Worlds Apart: Indigenous Re-engagement with Museum-held Heritage: A New Zealand - United Kingdom Case Study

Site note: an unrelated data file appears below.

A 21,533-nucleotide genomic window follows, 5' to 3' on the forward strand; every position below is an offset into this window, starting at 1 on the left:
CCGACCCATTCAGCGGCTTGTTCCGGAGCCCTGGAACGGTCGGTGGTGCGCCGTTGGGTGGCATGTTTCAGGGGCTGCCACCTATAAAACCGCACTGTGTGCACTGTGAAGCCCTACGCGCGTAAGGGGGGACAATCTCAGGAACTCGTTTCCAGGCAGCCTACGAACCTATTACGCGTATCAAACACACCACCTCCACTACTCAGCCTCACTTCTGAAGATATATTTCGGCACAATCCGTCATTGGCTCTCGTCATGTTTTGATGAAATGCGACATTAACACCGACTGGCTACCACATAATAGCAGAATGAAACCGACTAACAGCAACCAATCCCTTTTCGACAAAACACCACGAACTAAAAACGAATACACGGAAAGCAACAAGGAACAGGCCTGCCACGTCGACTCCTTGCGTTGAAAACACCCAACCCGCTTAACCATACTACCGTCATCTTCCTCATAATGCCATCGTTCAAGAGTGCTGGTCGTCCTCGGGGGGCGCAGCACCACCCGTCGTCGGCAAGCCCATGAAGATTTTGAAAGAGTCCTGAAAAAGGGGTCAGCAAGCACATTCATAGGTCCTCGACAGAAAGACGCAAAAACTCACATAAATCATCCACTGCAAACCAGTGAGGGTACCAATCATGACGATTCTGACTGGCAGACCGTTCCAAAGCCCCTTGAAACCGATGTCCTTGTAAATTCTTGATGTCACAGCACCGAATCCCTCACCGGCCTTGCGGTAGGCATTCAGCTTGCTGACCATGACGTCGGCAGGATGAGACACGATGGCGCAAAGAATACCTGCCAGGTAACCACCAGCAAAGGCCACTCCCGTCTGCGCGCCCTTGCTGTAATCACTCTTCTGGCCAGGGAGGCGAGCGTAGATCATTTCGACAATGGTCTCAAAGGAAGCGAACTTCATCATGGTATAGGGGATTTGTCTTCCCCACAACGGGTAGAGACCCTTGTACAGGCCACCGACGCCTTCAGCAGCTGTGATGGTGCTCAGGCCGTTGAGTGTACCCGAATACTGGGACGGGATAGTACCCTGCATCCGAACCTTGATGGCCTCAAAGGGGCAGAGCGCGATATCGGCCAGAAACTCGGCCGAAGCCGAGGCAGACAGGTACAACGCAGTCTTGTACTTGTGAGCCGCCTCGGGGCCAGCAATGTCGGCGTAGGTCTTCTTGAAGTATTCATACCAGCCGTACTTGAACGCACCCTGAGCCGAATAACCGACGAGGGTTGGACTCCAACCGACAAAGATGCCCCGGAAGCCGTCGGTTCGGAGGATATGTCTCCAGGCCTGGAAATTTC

For several decades a decolonised museology has been manifest within Western museum practice through, among other things, enhanced indigenous engagement with museums. Even so, indigenous communities still fail to access their cultural heritage housed in museums at distance, when they have no institutional affiliation which can facilitate contact and communication, and because they are often disadvantaged in terms of resources. Furthermore, the museums’ lack of online collection databases, coupled with other practical constraints centred on resources and priorities, inhibits their ability to work with indigenous communities. In post-colonial settler nations the democratisation of museum practice for indigenous collections has been one outcome of the political presence of indigenous peoples and the assertion of indigenous autonomy, as well as the proximity of indigenous communities and museums. Innovative practice has therefore differed from elsewhere as a result of the need for negotiated relationships with indigenous communities and recognition of indigenous authority. This has been the case in New Zealand where Māori epistemological frameworks are acknowledged and there is effective Māori participation within museums. This research addresses this issue of access to indigenous collections when they are held in other countries, and a corresponding gap in the literature, by exploring ways in which Māori communities can negotiate ongoing relationships with museums that hold collections of their ancestral heritage, when they are geographically remote from these collections. Using an analytical framework drawn from assemblage theory, the research has focussed on a detailed, situated New Zealand-United Kingdom case study, and is the first contextualised study over time of a heritage assemblage, comprising a collector and his collection, an indigenous community and a museum. A kaupapa Māori research methodology has enabled the acknowledgement and incorporation of Māori values into the research strategy which is an interdisciplinary approach centred on museum studies, but drawing also on related fields, indigenous knowledge systems and my own professional experience as a curator in a regional museum. The research has also employed methods such as archival research, interviews and hui/focus groups. Through the disassembly of this research assemblage I was able to document the impact of different value systems and epistemologies on access to heritage objects and clarify their meanings for specific communities. A number of entities emerged from this disassembly which were temporally and spatially contingent, and manifest as power, agency and values. Analysis of these entities has revealed their potential for beginning the task of decolonising the museum when power and authority are negotiated within this network and our difficult histories are acknowledged and communicated. Analysis of the data gathered has also reinforced the idea that taonga objectify social relationships in which they are transformed from passive ‘things’ to active actor-entities and as such are capable of enacting relationships prompting contemporary responses from human actors. The research findings show the emergence of an indigenous engagement praxis in which actor-networks are ongoing and reassembling, a process which is visible in contemporary indigenous people’s re-engagement with their museum-held heritage at distance. This praxis combines a range of developments in contemporary museum practice for community engagement which have proved effective in New Zealand and other settler colonies and has potential application elsewhere for community members, academics and museological practitioners when forging relationships based around indigenous cultural heritage collections when distance is a factor.